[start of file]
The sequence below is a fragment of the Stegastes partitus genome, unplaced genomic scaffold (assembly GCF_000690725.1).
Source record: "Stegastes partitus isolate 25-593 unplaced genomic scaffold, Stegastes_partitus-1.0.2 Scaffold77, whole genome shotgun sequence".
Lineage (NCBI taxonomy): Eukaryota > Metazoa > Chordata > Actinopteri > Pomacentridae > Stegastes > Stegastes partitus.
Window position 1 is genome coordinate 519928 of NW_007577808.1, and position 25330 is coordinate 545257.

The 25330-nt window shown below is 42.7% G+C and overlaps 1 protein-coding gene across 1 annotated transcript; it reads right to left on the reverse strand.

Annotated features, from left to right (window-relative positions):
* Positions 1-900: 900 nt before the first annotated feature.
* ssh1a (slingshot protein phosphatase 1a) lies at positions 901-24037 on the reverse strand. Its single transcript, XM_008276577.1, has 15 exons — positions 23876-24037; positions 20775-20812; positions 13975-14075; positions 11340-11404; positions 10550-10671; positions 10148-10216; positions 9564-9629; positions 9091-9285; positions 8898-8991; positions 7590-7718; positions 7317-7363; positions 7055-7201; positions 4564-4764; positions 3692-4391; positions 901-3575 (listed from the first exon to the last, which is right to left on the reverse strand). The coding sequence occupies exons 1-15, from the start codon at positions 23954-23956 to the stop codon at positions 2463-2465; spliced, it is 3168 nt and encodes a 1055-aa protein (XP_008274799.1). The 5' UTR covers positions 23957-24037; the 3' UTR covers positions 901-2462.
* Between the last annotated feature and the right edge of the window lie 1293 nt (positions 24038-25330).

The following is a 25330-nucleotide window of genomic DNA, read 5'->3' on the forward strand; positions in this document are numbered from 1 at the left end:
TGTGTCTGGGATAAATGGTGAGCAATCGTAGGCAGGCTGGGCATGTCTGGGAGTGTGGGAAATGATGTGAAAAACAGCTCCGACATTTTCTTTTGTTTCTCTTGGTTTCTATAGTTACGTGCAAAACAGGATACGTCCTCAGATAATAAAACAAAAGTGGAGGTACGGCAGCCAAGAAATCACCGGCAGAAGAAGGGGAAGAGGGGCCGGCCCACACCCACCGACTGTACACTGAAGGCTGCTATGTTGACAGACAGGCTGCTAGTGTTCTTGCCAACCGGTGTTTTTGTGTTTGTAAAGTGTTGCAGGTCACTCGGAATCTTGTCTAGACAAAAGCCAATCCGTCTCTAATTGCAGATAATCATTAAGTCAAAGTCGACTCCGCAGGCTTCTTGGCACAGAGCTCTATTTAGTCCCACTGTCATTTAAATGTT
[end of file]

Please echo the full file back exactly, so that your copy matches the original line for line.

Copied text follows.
The sequence below is a fragment of the Stegastes partitus genome, unplaced genomic scaffold (assembly GCF_000690725.1).
Source record: "Stegastes partitus isolate 25-593 unplaced genomic scaffold, Stegastes_partitus-1.0.2 Scaffold77, whole genome shotgun sequence".
Lineage (NCBI taxonomy): Eukaryota > Metazoa > Chordata > Actinopteri > Pomacentridae > Stegastes > Stegastes partitus.
Window position 1 is genome coordinate 519928 of NW_007577808.1, and position 25330 is coordinate 545257.

The 25330-nt window shown below is 42.7% G+C and overlaps 1 protein-coding gene across 1 annotated transcript; it reads right to left on the reverse strand.

Annotated features, from left to right (window-relative positions):
* Positions 1-900: 900 nt before the first annotated feature.
* ssh1a (slingshot protein phosphatase 1a) lies at positions 901-24037 on the reverse strand. Its single transcript, XM_008276577.1, has 15 exons — positions 23876-24037; positions 20775-20812; positions 13975-14075; positions 11340-11404; positions 10550-10671; positions 10148-10216; positions 9564-9629; positions 9091-9285; positions 8898-8991; positions 7590-7718; positions 7317-7363; positions 7055-7201; positions 4564-4764; positions 3692-4391; positions 901-3575 (listed from the first exon to the last, which is right to left on the reverse strand). The coding sequence occupies exons 1-15, from the start codon at positions 23954-23956 to the stop codon at positions 2463-2465; spliced, it is 3168 nt and encodes a 1055-aa protein (XP_008274799.1). The 5' UTR covers positions 23957-24037; the 3' UTR covers positions 901-2462.
* Between the last annotated feature and the right edge of the window lie 1293 nt (positions 24038-25330).

The following is a 25330-nucleotide window of genomic DNA, read 5'->3' on the forward strand; positions in this document are numbered from 1 at the left end:
TGTGTCTGGGATAAATGGTGAGCAATCGTAGGCAGGCTGGGCATGTCTGGGAGTGTGGGAAATGATGTGAAAAACAGCTCCGACATTTTCTTTTGTTTCTCTTGGTTTCTATAGTTACGTGCAAAACAGGATACGTCCTCAGATAATAAAACAAAAGTGGAGGTACGGCAGCCAAGAAATCACCGGCAGAAGAAGGGGAAGAGGGGCCGGCCCACACCCACCGACTGTACACTGAAGGCTGCTATGTTGACAGACAGGCTGCTAGTGTTCTTGCCAACCGGTGTTTTTGTGTTTGTAAAGTGTTGCAGGTCACTCGGAATCTTGTCTAGACAAAAGCCAATCCGTCTCTAATTGCAGATAATCATTAAGTCAAAGTCGACTCCGCAGGCTTCTTGGCACAGAGCTCTATTTAGTCCCACTGTCATTTAAATGTT